275 books — 58 voters
Goodreads helps you keep track of books you want to read.
Start by marking “The Lives of Ants” as Want to Read:
The Lives of Ants
Since time immemorial, human beings have been fascinated by ants, amazed by them, intrigued and captivated by them. With numerous black-and-white images and eight pages of color plates, The Lives of Ants provides a state-of-the-art look at what we now know about these fascinating creatures, portraying a world that is rich and full of surprises, one which, even after ...more
Hardcover, 252 pages
Published April 25th 2009 by Oxford University Press, USA
(first published February 26th 2009)
To see what your friends thought of this book, please sign up.
The Natural World: Natural Science and Natural History for Adults
More lists with this book...
This book stupefied me. The subject (ants! ants! ants!) is interesting, but the sheer number of ant colonies extant, plus their widely varying mode-of-life, makes anything but the broadest categories impossible. - So I assume - I'm being charitable. The chapters offer vast, sweeping vistas (Slavery! Queens! Nomads!), but are unable to focus on any particular type of ant - instead they offer up tiny bits of information that just don't connect. Bad science, too. (Question: Why do ants not attack a ...more
Prepare for ant facts … According to this book, ants constitute around 10% of the total animal biomass on Earth. In many places they are as at least as important as earthworms in turning soil and in deep fertilisation (by bringing vegetation under the earth), therefore ecologically they are a big deal. But I guess that for most people it’s because of their incredibly complex social behaviours that ants are so fascinating. There are at least 12,467 different species of ant, and behaviours vary wi ...more
Many chapters may interest only ant fanciers. But the last chapters are fascinating to the general reader and quite surprising. Scientists/engineers have used “swarm intelligence” as practised by ants as ways to solve problems that pure mathematics find hard to address. For instance, ants comunicating location of food sources leave pheromone trails of varying strengths, so that nestmates can find the shortest or most efficient trail to that source. Scientists have created digitized ants who ...more
There's really no other word I can think to describe this book with except 'disappointing.' Ants are fascinating creatures that can show a range of behaviors, innovations and social structures that rival humans, but this book does little to relate that fascination. For starter's it's poorly written - it's possible that it's the fault of the translator, but being that James Grieve is a world-renowned translator from French, I'm more inclined to believe he just didn't have much to work with - it ...more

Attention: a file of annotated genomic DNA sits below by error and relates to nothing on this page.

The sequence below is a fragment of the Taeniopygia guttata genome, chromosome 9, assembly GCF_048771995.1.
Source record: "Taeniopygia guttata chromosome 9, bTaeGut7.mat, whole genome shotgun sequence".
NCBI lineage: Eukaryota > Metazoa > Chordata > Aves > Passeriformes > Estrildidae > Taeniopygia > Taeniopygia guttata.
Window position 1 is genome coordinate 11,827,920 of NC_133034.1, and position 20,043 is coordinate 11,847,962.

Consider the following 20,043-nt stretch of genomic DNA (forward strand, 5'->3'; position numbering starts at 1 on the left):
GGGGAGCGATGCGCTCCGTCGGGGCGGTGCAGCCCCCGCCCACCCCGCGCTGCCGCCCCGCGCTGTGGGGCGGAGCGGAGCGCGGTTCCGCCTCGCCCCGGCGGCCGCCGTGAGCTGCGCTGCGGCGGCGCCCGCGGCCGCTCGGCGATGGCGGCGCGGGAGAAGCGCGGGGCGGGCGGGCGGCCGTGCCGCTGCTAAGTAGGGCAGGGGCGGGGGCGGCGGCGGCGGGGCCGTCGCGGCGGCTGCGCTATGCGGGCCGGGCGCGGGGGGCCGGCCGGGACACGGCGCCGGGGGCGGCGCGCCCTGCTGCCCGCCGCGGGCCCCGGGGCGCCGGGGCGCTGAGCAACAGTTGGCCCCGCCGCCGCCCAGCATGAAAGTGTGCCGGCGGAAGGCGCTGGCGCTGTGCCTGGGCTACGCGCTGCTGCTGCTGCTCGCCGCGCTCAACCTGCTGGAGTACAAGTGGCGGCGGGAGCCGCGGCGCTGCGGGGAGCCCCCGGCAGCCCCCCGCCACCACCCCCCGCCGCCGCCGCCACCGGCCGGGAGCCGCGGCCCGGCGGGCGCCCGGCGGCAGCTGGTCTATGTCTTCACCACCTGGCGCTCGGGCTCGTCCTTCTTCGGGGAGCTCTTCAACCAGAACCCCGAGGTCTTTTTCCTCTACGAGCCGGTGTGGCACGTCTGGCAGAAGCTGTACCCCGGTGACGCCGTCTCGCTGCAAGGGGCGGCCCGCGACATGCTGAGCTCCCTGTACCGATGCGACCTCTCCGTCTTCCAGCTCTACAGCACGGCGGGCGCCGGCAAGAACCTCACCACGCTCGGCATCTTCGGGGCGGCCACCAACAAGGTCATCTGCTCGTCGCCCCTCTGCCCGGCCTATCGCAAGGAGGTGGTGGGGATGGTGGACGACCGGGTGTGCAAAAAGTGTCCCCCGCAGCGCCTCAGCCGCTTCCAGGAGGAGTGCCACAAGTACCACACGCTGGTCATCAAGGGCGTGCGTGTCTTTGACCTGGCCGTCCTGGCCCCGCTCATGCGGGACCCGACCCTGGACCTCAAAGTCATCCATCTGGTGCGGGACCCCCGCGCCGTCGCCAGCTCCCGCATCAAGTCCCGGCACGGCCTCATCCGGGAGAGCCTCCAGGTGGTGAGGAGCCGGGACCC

The number of times people saw me reading this and asked, "Are you really reading about ants?" Yes. Yes I am. And why wouldn't you? Ants are fascinating. There were a good number of interest ant facts in here. My only complaint would be that there did not seem to be a structure to the way the chapters were put together, skipping from one topic to the next without much to link them, sometimes coming back to topics that had already been touched on before. Definitely enjoy it though.
It's a good book about ants... But you gotta love ants. The first third of the book is for most people but once they start talking about genetics it gets a bit technical. This book needs to perhaps take some lessons from info graphics. Complex things represented In fun and engaging ways. This book feels too dull to be an every person book on ants and probably not technical enough for hard core ant folk. Its better, I suspect, being one or the other. Not trying to appease both camps.
A very informative book, it is filled with interesting facts about ants which may surprise you. The majority of the book covers the details of ants lives. Mainly on their social structure and the varying aspects of it. Towards the end of the book the authors write about how ants feature in our daily lives. For example, how they have used ants to work out how to make efficient queue systems in call centers.
A very interesting look at one of the most fascinating creatures. Ants really do make you question some fundamental assumptions about the animals. It's an utterly engrossing read for anyone interested in the topic, but probably won't be terribly interesting for people who aren't already enamored of ants.
A well written book that gives a fascinating glimpse into the world of ants. They live with us and thankfully apart from us. The research into their social structure and how it can effect improvements in human traffic patterns and aging are just two things in a wealth of information about ants.
We know they are well organized, live a diligent and structured life; that they are hardworking and thrifty, as well as capable of aggression and violence when disturbed. But with scientific élan the authors open pages of fascinating anecdotes of endless surprises for the layman.